40 Years Ago: Epic Musical And Cinematic Summer 1982

40 Years Ago: Epic Musical And Cinematic Summer 1982

We travel back in time and go back a whopping 40 years, straight to the summer of 1982. And the journey is worth it, because those summer months became a key event in pop, film and music culture. Incredibly successful films, stories and actors were presented to the awestruck public. Film music was often decisive for success. Here are ten of the epic milestones that are unforgotten cinematically and musically…


1. ET the Extraterrestrial // John Williams – Flying Theme

It was a heartfelt, heartwarming film. Everyone suddenly wanted to “phone home” – or ride a BMX bike. The congenial and equally restless John Williams left his mark with his music for the cult film “ET the Extra-Terrestrial” in 1982. He underlined the emotional and equally dynamic facet of the film. The film has garnered awards ranging from the Golden Globe and Grammy to the Academy Award and BAFTA. The music is still undoubtedly one of the most famous of all time.

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2. Poltergeist // Jerry Goldsmith – Poltergeist

Another outstanding composer of the time was Jerry Goldsmith. He caused a sensation with his soundtrack music for “Poltergeist”. While he relies on restrained children’s voices and harp sounds for the title track, the lullaby theme for Carol Anne draws inspiration from the orchestral sounds of John Williams. Touching and, of course, always bizarrely frightening.

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3. Brisby and the Mystery of NIMH // Jerry Goldsmith

The widowed mouse Mrs. Brisby has to move out of her home in a field with her children to save her family from the farmer’s plough. In her distress, she asks the rats nearby for help. She soon finds herself in a dangerous conflict. It is an enchanting children’s film filled with adventure, which is impressively staged by Jerry Goldsmith’s orchestral compositions.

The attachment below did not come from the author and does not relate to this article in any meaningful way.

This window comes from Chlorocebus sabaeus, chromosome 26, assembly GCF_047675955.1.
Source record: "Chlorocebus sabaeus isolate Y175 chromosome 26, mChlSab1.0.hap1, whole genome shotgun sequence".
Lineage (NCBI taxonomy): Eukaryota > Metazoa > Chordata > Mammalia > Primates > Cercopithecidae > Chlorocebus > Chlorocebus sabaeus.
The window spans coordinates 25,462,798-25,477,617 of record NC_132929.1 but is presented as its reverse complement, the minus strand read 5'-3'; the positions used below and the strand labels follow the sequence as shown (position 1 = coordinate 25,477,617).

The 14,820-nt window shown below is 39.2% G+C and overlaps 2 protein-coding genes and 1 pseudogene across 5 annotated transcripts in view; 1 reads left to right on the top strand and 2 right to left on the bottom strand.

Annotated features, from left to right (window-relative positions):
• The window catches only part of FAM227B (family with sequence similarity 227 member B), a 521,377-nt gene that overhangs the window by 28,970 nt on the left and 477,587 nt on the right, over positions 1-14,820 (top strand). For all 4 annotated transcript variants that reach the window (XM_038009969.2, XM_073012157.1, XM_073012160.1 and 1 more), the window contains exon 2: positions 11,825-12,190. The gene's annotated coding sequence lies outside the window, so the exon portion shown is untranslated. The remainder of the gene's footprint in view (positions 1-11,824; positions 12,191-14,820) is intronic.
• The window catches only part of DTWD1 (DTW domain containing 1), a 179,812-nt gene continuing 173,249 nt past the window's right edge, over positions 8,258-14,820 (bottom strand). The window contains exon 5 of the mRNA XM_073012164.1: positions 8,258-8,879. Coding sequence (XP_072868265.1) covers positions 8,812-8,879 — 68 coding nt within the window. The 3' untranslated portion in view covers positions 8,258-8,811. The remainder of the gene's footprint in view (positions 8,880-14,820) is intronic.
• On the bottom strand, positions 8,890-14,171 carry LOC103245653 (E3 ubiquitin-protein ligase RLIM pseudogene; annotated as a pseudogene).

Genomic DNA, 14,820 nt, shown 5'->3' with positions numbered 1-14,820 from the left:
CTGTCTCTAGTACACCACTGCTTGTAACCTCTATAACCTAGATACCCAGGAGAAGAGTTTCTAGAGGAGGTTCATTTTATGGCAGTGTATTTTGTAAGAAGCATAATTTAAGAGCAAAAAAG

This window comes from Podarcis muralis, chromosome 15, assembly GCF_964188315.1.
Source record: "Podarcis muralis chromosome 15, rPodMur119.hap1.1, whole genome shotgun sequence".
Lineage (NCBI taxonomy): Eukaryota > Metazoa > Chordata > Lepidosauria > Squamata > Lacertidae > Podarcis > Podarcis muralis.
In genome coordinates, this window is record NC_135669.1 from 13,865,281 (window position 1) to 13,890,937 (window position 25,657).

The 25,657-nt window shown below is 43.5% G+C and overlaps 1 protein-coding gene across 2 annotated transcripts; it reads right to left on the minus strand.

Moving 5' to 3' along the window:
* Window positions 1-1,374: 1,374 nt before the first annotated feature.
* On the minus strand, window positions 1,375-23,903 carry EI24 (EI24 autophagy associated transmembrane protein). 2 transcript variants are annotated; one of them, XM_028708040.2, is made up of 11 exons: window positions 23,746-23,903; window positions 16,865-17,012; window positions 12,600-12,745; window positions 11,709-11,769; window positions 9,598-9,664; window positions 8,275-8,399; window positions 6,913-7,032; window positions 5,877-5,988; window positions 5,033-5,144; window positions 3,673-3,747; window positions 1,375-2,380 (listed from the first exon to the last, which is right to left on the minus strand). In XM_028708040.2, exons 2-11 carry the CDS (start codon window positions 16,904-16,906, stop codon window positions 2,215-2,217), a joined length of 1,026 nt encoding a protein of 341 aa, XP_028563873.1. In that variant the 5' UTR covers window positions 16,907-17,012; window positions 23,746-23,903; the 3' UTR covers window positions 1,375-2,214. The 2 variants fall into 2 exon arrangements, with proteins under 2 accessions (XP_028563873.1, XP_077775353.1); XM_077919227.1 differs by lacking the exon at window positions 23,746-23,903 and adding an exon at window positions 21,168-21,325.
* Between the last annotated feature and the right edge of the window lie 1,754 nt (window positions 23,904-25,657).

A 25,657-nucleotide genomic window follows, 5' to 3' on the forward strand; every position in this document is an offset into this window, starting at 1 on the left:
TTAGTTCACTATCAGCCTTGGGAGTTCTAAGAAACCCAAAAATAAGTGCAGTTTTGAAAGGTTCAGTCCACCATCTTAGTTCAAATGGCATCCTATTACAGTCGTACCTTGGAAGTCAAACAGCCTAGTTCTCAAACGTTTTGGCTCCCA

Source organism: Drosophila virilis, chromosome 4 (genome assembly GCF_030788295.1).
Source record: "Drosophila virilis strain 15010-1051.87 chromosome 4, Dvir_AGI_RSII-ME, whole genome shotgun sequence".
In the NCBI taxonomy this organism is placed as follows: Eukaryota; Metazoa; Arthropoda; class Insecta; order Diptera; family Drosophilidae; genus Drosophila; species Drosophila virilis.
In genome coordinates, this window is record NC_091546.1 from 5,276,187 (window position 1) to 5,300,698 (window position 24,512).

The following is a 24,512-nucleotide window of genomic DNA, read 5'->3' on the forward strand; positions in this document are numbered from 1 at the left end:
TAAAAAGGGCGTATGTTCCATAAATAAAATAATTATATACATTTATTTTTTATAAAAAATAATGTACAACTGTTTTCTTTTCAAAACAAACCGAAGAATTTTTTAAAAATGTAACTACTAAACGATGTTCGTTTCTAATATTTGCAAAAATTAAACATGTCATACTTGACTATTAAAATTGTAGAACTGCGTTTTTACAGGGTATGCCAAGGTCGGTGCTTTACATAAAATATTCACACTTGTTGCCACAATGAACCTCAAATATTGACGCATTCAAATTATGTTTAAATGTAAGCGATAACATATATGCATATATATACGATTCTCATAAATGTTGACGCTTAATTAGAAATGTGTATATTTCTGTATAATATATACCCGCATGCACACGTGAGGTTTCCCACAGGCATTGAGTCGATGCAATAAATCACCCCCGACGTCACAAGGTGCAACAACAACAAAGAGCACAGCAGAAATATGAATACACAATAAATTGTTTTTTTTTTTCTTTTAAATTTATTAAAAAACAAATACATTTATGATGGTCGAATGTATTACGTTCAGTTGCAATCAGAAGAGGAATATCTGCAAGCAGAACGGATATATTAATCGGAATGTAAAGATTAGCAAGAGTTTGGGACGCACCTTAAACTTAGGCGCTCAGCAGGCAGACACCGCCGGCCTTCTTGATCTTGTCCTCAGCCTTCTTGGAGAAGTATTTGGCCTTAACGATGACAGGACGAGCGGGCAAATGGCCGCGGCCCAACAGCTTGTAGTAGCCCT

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4. “Star Trek II: The Wrath of Khan” – James Horner

For budget reasons, the Star Trek episode “The Wrath of Khan” should use less orchestra music, i.e. a smaller set of instruments in the overall production. In fact, the episode is considered one of the best in Star Trek history. And the soundtrack is also powerful. The aim of the film composer was to make the soundtrack sound wild and pagan despite the limited resources, and the title melody was prominently incorporated again. Well, although initially an inexpensive synth was to be used, the production company approved a 90-piece orchestra for the recording. Being human is worth it.

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5. TRON / Soundtrack Wendy Carlos and Journey

Protagonist Kevin Flynn delves into a mysterious computer world and finds a solution to right a monstrous wrong done to him. The music was written by Wendy Carlos, who was almost the only woman in a sea of ​​male music composers at the time. It’s a pity, but fortunately the world is changing. TRON is an unforgettable film with a futuristic plot. Wendy Carlos relies on synthesizer sounds as well as rock and pop elements. In fact, Journey songs have also been incorporated, namely “Only Solutions” and “1990s Theme”.

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6. Mad Max 2 – The Enforcer // Brian May